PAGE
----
IF Lorde's brooding and era-defining debut Pure Heroine was inspired by teen angst and 2017's Melodrama was fuelled on the hedonistic party scene of success, then Solar Power is the blissed-out comedown.
The sun is a constant inspiration on Solar Power. It's shining everywhere.
It's present in the acoustic-dominated and more organic instrumentation and all over the '60s-inspired lead single and title track and the opener The Path, where Ella Yelich-O'Connor urges her millions of followers not to search for answers from celebrities, like herself, but in the sun. How ironic.
Lorde describes Solar Power as her "weed album". The soothing melodies and indie, folk and '60s and '70s pop arrangements are a dramatic departure from the taut and intense electro-pop of Tennis Court and Royals or anthemic pop of Green Light.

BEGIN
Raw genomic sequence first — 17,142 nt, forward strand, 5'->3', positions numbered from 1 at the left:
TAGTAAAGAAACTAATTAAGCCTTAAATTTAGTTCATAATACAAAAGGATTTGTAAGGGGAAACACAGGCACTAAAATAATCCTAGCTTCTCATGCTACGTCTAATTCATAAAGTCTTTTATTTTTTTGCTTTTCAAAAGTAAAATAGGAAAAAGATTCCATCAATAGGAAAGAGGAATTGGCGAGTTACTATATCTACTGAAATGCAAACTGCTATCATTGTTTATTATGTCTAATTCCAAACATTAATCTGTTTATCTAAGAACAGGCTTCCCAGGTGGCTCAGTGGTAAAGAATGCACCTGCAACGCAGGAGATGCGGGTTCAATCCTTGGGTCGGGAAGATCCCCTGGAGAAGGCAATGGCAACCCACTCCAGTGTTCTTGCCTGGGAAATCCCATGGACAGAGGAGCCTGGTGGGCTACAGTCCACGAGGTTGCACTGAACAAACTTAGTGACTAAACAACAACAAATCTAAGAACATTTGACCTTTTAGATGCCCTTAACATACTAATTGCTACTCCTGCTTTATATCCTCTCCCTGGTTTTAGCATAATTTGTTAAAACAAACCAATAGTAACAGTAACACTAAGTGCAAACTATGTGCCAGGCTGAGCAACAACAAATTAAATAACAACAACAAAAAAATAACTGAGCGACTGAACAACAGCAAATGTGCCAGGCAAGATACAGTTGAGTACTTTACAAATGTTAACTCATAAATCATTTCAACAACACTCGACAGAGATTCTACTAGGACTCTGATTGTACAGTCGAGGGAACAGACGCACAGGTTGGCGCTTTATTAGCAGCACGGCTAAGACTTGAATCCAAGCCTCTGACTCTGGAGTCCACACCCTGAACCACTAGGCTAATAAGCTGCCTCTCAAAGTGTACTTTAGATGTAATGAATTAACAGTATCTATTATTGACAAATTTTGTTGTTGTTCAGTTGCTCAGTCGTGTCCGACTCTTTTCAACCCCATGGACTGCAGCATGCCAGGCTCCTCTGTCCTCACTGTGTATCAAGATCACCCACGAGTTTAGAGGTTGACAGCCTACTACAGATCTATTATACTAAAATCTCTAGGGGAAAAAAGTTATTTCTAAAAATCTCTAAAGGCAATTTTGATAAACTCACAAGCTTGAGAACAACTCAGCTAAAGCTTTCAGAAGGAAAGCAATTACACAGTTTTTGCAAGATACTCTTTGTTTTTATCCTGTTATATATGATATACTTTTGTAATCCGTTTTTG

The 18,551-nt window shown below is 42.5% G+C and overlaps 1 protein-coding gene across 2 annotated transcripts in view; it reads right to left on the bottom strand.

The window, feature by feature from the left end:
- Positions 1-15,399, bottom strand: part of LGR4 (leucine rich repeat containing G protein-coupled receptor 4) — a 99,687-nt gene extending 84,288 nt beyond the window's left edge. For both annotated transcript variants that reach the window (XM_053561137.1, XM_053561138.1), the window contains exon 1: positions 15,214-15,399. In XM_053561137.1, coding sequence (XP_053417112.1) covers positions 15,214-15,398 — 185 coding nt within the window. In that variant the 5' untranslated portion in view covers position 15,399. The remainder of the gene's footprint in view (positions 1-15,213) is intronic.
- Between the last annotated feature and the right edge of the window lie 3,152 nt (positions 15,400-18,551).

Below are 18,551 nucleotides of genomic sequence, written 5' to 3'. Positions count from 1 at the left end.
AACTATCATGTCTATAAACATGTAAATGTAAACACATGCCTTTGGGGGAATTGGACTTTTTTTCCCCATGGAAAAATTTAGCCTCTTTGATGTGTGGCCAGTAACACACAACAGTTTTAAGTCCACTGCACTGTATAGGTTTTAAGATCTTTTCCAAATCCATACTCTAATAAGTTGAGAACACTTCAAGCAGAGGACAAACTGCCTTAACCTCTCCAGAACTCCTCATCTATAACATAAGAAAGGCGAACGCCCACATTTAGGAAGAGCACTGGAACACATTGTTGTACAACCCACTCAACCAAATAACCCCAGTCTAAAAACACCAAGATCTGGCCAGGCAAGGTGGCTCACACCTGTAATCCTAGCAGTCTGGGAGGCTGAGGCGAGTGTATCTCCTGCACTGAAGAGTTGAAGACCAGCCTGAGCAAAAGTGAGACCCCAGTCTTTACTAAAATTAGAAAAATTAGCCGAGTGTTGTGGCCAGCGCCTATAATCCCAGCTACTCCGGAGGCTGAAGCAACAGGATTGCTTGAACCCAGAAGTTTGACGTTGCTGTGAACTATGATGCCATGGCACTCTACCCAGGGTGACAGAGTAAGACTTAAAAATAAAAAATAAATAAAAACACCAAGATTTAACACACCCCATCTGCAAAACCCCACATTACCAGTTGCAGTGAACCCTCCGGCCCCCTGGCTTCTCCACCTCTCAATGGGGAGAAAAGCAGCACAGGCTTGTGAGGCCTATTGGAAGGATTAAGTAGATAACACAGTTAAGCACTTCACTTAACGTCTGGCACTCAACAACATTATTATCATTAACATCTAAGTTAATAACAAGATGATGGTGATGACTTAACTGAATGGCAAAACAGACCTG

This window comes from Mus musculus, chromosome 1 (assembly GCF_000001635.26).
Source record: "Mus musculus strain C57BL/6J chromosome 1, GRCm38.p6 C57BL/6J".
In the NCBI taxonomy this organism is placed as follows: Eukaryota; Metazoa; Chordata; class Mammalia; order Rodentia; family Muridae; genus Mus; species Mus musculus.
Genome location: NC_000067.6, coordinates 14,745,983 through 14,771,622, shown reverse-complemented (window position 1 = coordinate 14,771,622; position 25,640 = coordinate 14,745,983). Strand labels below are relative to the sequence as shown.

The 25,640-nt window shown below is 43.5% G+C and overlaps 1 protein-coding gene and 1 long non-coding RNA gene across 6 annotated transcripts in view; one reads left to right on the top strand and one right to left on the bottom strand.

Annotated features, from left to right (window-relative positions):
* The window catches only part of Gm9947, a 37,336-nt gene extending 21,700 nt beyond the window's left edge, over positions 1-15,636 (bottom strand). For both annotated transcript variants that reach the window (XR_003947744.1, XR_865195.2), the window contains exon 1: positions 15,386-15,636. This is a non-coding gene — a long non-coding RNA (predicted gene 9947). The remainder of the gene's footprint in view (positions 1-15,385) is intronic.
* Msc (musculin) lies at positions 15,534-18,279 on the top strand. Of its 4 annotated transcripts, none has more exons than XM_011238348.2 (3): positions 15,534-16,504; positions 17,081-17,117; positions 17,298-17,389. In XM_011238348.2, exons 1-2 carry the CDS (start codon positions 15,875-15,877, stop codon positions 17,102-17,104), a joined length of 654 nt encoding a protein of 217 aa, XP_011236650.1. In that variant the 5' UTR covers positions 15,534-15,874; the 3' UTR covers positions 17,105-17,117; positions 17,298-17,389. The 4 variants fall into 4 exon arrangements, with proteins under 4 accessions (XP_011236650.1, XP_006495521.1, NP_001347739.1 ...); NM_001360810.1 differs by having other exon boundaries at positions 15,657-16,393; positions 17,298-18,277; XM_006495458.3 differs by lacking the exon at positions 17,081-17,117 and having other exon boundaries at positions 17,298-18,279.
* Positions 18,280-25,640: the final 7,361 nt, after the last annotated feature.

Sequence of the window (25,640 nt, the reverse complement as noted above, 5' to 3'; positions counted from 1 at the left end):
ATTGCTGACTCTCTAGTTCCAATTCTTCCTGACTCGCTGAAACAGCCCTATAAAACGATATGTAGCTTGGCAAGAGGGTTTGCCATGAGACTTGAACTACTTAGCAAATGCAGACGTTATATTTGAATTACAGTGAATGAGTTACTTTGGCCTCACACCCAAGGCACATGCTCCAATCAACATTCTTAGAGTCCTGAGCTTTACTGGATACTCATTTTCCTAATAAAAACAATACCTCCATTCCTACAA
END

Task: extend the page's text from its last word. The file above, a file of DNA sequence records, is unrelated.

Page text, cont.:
The Mamas & The Papas are an obvious influence on the swirling harmonies of Fallen Fruit. Here Lorde addresses climate change as she asks, "But how can I love what I know I am gonna lose? Don't make me choose."
Obviously geography has inspired Lorde. Solar Power is a rejection of the flashiness and cut-throat nature of Los Angeles, as she sings, "Goodbye to all the bottles/ all the models/ Bye to the clouds in the skies that all hold no rain," on California.
She returned to her native New Zealand to escape the claustrophobia of fame and then the worst of the pandemic on the North Island's beaches. The relaxed vibe flows through in the upbeat folk-pop of Secrets From A Girl (Who's Seen It All).
However, you can't shake the feeling that Solar Power is too mellow, weighed down by quiet contemplation.
Lorde's grown up, matured and chilled out, and that's cool. But Solar Power would have benefited from some of Lorde's trademark tension to be truly special.